He says a great tip is for shop operators to show photos to an outsider and ask them to give an honest opinion about what they think. The goal is for the photos to represent your shop so that the customer can get a feel for how you run the business. If the shop is unclean and cluttered, then the customer is going to think you run a disorganized, unprofessional shop, Moore says.
A significant number of shops still do not have websites, so if you’re thinking of creating a website, it might be a good idea to work a virtual tour into the layout, Moore says. If you’re not sure of what kind of tour to include, here’s a look at how a few different shops did it:
Mallery’s Auto Body and Collision Inc.,
Kintner, the business development consultant helping Mallery’s Auto Body, also runs an aerial photography and virtual tour company, as well as a computer technology-consulting firm. So when Mallery needed help with his business and his website, Kintner suggested the virtual tour.
He created a tour that lets people zoom in and out of each area of the facility, seeing the shop in a panoramic view. Online visitors can explore the facility, its processes and the people who work there.
“It allows customers to understand the behind-the-scenes,” he says, adding that customers can see inside the shop and know what kind of place they’re bringing their vehicle to.
Eason Collision Specialist,
Moore of CollisionBuilder.com started out in collision repair, and had worked at Eason as a technician and shop manager. He stayed in touch with owner Jerry Eason after leaving to teach collision repair at a technical college in Pryor, Okla. Over lunch about five years ago, Moore—who had been learning website design and code in his free time—suggested to Eason that he develop a website. Moore offered to help.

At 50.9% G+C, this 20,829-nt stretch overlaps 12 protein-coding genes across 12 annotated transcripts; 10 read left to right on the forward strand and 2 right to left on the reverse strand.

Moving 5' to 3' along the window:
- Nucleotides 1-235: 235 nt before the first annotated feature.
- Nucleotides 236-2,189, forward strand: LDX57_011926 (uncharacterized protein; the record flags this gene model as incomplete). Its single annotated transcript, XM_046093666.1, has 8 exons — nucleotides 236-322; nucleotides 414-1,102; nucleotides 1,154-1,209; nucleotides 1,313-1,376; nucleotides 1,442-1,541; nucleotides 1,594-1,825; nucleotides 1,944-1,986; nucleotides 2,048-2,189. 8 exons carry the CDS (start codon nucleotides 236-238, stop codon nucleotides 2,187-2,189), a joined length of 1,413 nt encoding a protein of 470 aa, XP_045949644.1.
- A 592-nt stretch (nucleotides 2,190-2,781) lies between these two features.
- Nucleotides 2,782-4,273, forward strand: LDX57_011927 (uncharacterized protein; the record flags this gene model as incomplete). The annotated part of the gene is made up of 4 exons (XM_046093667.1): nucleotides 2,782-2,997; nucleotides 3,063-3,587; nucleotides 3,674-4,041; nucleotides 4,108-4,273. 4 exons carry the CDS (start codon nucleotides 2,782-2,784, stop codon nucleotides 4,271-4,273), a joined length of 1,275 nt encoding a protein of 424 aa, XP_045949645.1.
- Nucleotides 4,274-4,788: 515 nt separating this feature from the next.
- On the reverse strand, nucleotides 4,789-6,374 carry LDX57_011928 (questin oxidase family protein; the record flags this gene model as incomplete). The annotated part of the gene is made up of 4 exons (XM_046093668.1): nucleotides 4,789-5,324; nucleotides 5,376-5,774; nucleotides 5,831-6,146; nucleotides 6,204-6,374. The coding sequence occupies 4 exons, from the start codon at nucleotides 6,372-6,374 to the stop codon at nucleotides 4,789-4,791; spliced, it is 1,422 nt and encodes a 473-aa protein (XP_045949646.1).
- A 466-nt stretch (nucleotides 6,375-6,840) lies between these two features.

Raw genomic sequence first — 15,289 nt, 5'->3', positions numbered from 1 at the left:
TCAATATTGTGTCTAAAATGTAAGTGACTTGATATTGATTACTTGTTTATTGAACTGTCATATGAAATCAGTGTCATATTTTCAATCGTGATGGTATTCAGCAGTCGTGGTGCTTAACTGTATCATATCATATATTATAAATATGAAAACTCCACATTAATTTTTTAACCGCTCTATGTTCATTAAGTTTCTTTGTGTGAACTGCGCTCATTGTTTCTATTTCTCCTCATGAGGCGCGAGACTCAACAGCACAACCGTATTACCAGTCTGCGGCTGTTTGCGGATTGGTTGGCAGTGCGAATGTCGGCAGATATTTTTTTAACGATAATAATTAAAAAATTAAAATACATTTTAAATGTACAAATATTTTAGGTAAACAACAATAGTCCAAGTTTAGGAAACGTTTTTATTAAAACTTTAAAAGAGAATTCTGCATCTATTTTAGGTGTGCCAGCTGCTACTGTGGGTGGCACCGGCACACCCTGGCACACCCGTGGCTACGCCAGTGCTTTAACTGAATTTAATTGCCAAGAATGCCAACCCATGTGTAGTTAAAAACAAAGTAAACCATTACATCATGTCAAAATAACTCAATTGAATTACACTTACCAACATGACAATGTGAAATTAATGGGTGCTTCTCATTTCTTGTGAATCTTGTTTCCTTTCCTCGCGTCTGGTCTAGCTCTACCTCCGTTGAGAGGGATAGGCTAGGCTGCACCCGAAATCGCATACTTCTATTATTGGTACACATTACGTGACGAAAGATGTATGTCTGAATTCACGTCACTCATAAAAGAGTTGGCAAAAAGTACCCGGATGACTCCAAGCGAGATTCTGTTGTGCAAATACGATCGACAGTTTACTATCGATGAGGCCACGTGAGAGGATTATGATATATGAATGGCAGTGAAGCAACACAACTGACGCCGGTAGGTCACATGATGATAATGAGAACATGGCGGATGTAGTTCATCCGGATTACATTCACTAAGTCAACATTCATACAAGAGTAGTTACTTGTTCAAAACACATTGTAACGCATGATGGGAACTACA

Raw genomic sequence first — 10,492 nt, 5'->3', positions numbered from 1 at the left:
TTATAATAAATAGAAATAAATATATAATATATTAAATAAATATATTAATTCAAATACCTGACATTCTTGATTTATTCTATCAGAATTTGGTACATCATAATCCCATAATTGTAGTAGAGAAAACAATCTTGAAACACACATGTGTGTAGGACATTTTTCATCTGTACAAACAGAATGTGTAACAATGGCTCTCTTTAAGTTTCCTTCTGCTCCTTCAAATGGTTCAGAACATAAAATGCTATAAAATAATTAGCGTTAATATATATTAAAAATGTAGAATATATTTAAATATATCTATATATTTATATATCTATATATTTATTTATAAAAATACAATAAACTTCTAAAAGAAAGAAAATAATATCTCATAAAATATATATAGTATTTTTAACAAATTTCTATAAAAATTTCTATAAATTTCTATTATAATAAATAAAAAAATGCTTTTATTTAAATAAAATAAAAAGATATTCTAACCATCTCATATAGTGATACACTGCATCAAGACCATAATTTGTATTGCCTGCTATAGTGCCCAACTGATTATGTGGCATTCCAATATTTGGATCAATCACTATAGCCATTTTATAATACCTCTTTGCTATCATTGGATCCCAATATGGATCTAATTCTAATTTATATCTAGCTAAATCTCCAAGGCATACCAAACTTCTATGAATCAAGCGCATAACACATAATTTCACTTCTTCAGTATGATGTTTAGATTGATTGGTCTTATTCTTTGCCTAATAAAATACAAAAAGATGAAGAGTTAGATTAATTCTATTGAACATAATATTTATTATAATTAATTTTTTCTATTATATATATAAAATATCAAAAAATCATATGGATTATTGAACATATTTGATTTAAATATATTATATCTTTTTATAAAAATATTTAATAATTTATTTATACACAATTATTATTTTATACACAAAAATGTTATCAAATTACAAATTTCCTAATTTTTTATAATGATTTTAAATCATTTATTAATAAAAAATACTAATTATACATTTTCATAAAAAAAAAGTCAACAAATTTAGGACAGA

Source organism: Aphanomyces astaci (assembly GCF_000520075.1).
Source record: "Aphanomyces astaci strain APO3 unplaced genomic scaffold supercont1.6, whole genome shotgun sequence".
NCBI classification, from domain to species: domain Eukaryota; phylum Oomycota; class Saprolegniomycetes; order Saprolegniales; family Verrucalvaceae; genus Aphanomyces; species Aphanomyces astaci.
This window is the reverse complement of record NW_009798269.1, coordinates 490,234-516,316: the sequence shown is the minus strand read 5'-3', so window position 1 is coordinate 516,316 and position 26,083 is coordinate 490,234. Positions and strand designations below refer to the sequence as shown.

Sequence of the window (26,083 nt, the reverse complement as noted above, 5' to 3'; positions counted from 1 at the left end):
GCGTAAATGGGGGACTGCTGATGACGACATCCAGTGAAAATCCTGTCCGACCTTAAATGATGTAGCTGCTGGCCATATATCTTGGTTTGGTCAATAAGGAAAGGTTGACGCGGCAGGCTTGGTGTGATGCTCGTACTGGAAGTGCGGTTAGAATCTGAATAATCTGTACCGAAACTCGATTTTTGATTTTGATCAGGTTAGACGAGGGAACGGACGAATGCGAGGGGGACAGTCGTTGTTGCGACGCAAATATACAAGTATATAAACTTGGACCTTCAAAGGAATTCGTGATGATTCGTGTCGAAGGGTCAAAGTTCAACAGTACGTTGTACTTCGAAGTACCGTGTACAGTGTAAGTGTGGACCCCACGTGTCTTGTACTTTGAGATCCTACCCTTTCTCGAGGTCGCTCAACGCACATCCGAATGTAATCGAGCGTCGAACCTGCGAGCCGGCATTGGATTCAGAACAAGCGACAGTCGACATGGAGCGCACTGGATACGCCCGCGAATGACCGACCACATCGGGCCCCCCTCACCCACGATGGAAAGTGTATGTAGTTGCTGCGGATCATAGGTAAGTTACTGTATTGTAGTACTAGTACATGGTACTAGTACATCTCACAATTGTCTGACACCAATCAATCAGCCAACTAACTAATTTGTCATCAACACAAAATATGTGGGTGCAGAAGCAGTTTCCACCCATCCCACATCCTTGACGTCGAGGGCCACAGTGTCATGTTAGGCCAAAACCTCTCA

In launching a website, Moore thought it would be fun to create a virtual tour. “I thought, wouldn’t it be cool if they could look at each stage of the repair process?”
He used a digital camera, a photo-editing program, Adobe Flash, and ActionScript, a type of code used with Flash. He interviewed the shop’s staff and took photos of the people and processes that make up Eason Collision.
The result is a detailed tour. The viewer has the option to tour the office, body shop, or frame, paint, detail or mechanic departments. Each department can be explored in different ways. Viewers can meet each person who works in the office. A pop-up bubble introduces the owner, receptionist, and others. On the shop floor and throughout all of the departments, a garage door opens and you can learn about different aspects of the repair process—and the people who do the work.
“A website is a way for them to get to know you,” Moore says. “I’ve always heard that people don’t want to do business with strangers, so don’t be strange.”
Hustead’s Collision & Tow,
Berkely and Oakland, Calif.
Hustead’s website includes a basic slideshow tour, explains Jonathan Yi, owner and president. The tour shows various areas of the building and the repair process. For example, there are photos of the outside of the building, as well as photos of cars in the shop. Yi says his employees took photos
and supplied them to the shop’s website designer.
He says the virtual tour was part of the process of creating a website when the shop launched its Internet presence more than five years ago.
“It wasn’t a big investment. It came along with one of the added features we wanted to provide,” Yi says.
“I think it’s giving a different view of the business. People seem to like our website. It seems to be clean-cut. … We actually get that a lot from either customers looking for us, or from potential vendors,” he says.